Many students had the day off Monday because of President's Day, but some teachers in Lancaster did not.
They found themselves in the middle of terror, panic and simulated gunfire.
It was just a test, but the gunshots and screaming produced by a realistic shooting scene for training.
Volunteers, playing students and teachers running through the halls of Thomas Ewing Junior High School, made the active shooter training very real.
Officers practiced arriving on the scene and using tactics aimed at taking out the gunman.
“You can talk about it all-day long, but until you actually are in that situation, you don't know what will happen and what you need to do," said Shannon Webb, an actor.
The staff ran, hid and used fighting tactics. They practiced getting students to safety, locking them in a classroom and throwing things at the shooter, if they had no other alternative.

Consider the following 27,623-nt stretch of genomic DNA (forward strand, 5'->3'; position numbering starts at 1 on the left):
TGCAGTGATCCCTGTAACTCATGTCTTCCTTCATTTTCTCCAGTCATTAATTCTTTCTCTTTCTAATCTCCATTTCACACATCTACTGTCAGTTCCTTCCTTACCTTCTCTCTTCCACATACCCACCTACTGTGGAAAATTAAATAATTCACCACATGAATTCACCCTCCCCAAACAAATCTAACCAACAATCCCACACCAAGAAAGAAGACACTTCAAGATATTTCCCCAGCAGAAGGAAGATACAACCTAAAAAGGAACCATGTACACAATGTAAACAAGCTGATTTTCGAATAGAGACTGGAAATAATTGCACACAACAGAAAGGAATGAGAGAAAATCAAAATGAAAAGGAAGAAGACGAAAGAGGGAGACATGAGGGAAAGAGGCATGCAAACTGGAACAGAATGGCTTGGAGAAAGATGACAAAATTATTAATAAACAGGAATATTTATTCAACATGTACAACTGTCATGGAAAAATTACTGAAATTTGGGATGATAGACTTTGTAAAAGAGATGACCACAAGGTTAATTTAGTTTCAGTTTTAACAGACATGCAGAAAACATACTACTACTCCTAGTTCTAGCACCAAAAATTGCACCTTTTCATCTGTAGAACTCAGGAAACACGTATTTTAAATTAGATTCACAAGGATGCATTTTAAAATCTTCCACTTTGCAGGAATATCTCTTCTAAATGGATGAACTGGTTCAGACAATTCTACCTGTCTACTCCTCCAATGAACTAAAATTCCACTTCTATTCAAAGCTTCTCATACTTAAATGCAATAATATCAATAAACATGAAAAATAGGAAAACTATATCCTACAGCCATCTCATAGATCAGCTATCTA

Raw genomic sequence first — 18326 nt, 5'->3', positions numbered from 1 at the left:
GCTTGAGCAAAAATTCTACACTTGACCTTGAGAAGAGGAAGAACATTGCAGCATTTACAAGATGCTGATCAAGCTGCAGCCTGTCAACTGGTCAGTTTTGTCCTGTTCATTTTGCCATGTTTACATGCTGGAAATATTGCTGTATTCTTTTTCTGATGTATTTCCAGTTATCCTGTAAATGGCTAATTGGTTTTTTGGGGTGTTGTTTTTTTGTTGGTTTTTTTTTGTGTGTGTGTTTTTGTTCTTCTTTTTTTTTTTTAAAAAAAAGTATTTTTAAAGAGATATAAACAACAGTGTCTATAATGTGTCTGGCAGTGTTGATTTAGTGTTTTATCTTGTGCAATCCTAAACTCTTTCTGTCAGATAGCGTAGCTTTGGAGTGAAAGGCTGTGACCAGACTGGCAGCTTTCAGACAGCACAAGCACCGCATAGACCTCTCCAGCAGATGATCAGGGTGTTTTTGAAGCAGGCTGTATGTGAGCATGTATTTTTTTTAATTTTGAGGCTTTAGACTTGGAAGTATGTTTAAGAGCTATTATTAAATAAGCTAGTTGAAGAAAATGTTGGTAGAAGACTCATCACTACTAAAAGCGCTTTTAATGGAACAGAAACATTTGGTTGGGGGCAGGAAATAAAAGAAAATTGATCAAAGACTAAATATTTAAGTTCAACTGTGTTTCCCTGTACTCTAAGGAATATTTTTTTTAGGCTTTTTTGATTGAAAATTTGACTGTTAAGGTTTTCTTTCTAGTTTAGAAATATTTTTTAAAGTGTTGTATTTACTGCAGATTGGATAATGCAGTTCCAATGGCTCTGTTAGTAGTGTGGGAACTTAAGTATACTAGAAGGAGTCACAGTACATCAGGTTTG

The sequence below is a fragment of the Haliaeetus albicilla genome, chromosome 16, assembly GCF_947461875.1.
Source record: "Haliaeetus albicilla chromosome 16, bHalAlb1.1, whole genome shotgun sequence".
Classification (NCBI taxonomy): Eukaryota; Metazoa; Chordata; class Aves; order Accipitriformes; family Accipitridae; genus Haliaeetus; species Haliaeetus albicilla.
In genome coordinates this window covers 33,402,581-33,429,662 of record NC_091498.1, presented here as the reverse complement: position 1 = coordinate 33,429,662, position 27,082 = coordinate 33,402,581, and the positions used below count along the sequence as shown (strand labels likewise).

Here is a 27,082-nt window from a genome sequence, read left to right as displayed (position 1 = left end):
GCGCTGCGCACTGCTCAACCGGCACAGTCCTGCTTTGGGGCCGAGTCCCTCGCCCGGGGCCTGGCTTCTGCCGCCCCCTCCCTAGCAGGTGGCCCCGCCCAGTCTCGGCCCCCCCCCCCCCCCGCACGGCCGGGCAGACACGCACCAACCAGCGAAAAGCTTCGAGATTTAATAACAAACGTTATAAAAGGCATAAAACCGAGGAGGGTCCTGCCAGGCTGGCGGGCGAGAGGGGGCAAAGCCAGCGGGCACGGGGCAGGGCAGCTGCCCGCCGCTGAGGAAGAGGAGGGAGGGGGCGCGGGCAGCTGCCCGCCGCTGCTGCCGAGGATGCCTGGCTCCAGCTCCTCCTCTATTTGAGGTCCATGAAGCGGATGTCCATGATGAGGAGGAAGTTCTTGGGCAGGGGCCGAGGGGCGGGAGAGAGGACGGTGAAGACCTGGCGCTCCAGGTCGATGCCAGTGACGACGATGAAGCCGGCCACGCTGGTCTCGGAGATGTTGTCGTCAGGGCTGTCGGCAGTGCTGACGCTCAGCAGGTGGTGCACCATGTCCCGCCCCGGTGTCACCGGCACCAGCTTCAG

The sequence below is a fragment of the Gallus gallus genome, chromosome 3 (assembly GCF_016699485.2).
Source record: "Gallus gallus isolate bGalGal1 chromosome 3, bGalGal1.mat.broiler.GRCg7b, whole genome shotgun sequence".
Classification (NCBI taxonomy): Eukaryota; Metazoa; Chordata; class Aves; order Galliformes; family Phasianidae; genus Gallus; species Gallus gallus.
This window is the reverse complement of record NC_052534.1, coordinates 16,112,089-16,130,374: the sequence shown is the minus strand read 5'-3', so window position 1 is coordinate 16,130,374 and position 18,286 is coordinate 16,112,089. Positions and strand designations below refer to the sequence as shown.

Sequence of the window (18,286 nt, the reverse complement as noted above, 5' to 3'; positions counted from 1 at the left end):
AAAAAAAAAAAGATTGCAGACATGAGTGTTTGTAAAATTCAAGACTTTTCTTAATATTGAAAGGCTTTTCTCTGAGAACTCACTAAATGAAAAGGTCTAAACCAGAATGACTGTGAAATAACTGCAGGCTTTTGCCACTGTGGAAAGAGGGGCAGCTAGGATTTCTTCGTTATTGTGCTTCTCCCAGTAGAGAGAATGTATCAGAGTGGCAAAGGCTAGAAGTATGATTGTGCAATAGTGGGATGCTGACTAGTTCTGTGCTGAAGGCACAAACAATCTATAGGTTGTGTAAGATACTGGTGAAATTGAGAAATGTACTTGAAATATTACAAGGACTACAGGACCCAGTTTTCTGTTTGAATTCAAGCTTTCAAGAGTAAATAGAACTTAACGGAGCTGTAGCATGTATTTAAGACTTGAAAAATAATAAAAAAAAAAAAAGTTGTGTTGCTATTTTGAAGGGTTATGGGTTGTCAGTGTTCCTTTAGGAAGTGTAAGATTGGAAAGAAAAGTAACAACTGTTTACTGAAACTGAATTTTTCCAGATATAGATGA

In the scenario, police officers were on the offensive to take out the marauding gunman.
"You always want to be as prepared as possible. You hope it never happens, but when it does, you want your staff and students to be as prepared as possible,” said Nathan Hale, director of human resources with Lancaster City Schools.
The district videotaped Monday’s drill, so officials can review the exercise and fine tune their response plan in case of a dangerous threat in a building.
"They're the folks on the front line, there before the officers. The decisions they make could affect people’s lives," said Lancaster Police Sgt. Mike Peters.
Watch 10TV News and refresh 10TV.com for more information.